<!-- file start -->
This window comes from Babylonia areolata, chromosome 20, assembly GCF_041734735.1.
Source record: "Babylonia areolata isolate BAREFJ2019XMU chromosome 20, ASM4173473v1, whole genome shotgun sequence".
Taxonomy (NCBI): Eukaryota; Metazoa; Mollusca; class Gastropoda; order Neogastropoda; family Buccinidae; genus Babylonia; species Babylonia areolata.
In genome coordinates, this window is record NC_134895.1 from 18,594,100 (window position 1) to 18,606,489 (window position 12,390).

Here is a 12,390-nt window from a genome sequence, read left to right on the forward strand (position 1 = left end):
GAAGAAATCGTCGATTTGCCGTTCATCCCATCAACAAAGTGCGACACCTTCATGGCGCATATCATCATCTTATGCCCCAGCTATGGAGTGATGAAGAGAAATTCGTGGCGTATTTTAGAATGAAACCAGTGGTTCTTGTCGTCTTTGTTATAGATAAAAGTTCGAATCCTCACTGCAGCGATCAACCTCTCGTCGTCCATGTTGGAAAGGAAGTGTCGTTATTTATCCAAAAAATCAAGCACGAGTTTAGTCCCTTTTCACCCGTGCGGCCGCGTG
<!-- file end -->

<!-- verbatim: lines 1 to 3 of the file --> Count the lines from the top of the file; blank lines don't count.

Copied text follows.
This window comes from Babylonia areolata, chromosome 20, assembly GCF_041734735.1.
Source record: "Babylonia areolata isolate BAREFJ2019XMU chromosome 20, ASM4173473v1, whole genome shotgun sequence".
Taxonomy (NCBI): Eukaryota; Metazoa; Mollusca; class Gastropoda; order Neogastropoda; family Buccinidae; genus Babylonia; species Babylonia areolata.